PITTSBORO — Superior Court Judge Susan Bray granted Chatham County's motion to dismiss the case against the Board of Commissioners filed by three residents and the Winnie Davis Chapter of the …
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PITTSBORO — Superior Court Judge Susan Bray granted Chatham County's motion to dismiss the case against the Board of Commissioners filed by three residents and the Winnie Davis Chapter of the United Daughters of the Confederacy regarding the confederate statue that used to stand on the grounds of the Historic Chatham County Courthouse on Monday.
Though an appeal may be filed, the dismissal may be the end of the legal battle over the county's removal of the monument, first installed in 1907. It started in August when the Chatham County Board of Commissioners voted 4-1 requesting the UDC reclaim the statue which the county argues the Daughters owns. In a subsequent vote in October, the board voted to authorize the county staff to make the necessary arrangements to safely remove and store the statue.
That vote triggered a suit filed by the residents and the UDC, seeking first a temporary restraining order and later a preliminary injunction against the removal of the statue. While the temporary restraining order was granted, the group was later denied the preliminary injunction and the statue and its pedestal were removed two weeks ago.
Though the statue had been removed, the UDC was still seeking a declaratory judgment on the ownership of the statue. The UDC argue that the statue was a gift, but the county argued that a license created by the county in 1907, entered into with the UDC, and stored at the N.C. Archives demonstrated that the statue was owned by the UDC.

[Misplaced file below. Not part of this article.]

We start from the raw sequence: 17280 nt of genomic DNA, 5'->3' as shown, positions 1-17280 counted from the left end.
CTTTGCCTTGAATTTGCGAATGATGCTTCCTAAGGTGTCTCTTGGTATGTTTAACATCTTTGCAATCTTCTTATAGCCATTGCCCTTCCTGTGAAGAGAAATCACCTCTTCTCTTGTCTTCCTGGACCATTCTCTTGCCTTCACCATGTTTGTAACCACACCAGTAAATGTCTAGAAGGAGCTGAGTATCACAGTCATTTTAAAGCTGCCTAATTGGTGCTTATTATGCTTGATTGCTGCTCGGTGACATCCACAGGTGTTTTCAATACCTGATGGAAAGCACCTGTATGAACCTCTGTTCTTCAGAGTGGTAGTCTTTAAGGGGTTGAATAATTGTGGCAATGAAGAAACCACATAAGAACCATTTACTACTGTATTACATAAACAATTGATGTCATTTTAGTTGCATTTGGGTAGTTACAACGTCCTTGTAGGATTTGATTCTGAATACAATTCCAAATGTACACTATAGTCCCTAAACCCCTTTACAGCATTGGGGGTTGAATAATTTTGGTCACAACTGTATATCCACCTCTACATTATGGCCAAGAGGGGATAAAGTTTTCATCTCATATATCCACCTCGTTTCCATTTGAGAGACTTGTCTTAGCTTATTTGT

At the Chatham County Justice Center on Monday, attorneys for the county and Chatham for All argued that Judge Bray should dismiss the case for several legal reasons boiling down to standing in the case. After more than two hours of discussions, the judge ruled that the case should be dismissed over the objections of the UDC attorneys.
Immediately following the ruling, Commissioner Karen Howard shared her thoughts with the News + Record.
“I relieved on behalf of the board and of the residents of Chatham County,” Howard said. “I'm ready for Chatham County to return to the warm, loving, wonderful, inclusive community I know it to be...and just in time for the holidays.”
More coverage on the hearing can be found in this week's edition of the Chatham News + Record which can be found on news stands this Wednesday.
Casey Mann can be reached at Caseymann@chathamnr.com.